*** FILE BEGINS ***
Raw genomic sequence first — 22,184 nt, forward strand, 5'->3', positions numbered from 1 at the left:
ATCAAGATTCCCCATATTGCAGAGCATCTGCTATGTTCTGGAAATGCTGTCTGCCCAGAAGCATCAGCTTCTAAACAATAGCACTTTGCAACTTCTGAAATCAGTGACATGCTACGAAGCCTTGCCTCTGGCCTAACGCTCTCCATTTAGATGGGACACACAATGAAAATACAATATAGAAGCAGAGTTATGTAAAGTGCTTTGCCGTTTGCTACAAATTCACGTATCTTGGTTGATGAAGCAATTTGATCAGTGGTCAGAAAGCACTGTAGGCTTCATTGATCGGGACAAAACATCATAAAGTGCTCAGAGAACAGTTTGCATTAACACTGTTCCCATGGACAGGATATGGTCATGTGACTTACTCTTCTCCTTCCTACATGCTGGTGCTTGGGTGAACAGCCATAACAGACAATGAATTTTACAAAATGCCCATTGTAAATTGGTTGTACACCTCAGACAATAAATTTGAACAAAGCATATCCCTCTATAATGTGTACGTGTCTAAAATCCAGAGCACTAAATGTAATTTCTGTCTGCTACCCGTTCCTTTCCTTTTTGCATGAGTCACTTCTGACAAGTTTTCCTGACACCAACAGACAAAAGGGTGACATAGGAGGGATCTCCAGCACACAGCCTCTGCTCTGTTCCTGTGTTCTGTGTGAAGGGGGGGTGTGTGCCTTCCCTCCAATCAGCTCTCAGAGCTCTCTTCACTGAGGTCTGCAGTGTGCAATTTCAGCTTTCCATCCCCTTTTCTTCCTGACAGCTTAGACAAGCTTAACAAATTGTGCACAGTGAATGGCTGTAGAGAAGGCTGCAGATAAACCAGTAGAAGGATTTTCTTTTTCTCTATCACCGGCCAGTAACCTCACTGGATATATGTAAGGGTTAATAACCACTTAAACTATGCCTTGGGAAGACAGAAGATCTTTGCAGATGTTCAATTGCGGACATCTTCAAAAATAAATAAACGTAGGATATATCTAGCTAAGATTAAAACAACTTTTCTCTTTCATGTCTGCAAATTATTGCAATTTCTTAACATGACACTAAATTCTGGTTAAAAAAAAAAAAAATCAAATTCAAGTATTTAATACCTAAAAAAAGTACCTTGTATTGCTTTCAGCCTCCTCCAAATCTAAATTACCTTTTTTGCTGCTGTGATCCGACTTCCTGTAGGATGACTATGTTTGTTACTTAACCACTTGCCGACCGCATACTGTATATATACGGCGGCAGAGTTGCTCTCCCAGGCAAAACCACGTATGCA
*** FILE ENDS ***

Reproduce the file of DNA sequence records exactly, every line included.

Raw genomic sequence first — 22,184 nt, forward strand, 5'->3', positions numbered from 1 at the left:
ATCAAGATTCCCCATATTGCAGAGCATCTGCTATGTTCTGGAAATGCTGTCTGCCCAGAAGCATCAGCTTCTAAACAATAGCACTTTGCAACTTCTGAAATCAGTGACATGCTACGAAGCCTTGCCTCTGGCCTAACGCTCTCCATTTAGATGGGACACACAATGAAAATACAATATAGAAGCAGAGTTATGTAAAGTGCTTTGCCGTTTGCTACAAATTCACGTATCTTGGTTGATGAAGCAATTTGATCAGTGGTCAGAAAGCACTGTAGGCTTCATTGATCGGGACAAAACATCATAAAGTGCTCAGAGAACAGTTTGCATTAACACTGTTCCCATGGACAGGATATGGTCATGTGACTTACTCTTCTCCTTCCTACATGCTGGTGCTTGGGTGAACAGCCATAACAGACAATGAATTTTACAAAATGCCCATTGTAAATTGGTTGTACACCTCAGACAATAAATTTGAACAAAGCATATCCCTCTATAATGTGTACGTGTCTAAAATCCAGAGCACTAAATGTAATTTCTGTCTGCTACCCGTTCCTTTCCTTTTTGCATGAGTCACTTCTGACAAGTTTTCCTGACACCAACAGACAAAAGGGTGACATAGGAGGGATCTCCAGCACACAGCCTCTGCTCTGTTCCTGTGTTCTGTGTGAAGGGGGGGTGTGTGCCTTCCCTCCAATCAGCTCTCAGAGCTCTCTTCACTGAGGTCTGCAGTGTGCAATTTCAGCTTTCCATCCCCTTTTCTTCCTGACAGCTTAGACAAGCTTAACAAATTGTGCACAGTGAATGGCTGTAGAGAAGGCTGCAGATAAACCAGTAGAAGGATTTTCTTTTTCTCTATCACCGGCCAGTAACCTCACTGGATATATGTAAGGGTTAATAACCACTTAAACTATGCCTTGGGAAGACAGAAGATCTTTGCAGATGTTCAATTGCGGACATCTTCAAAAATAAATAAACGTAGGATATATCTAGCTAAGATTAAAACAACTTTTCTCTTTCATGTCTGCAAATTATTGCAATTTCTTAACATGACACTAAATTCTGGTTAAAAAAAAAAAAAATCAAATTCAAGTATTTAATACCTAAAAAAAGTACCTTGTATTGCTTTCAGCCTCCTCCAAATCTAAATTACCTTTTTTGCTGCTGTGATCCGACTTCCTGTAGGATGACTATGTTTGTTACTTAACCACTTGCCGACCGCATACTGTATATATACGGCGGCAGAGTTGCTCTCCCAGGCAAAACCACGTATGCA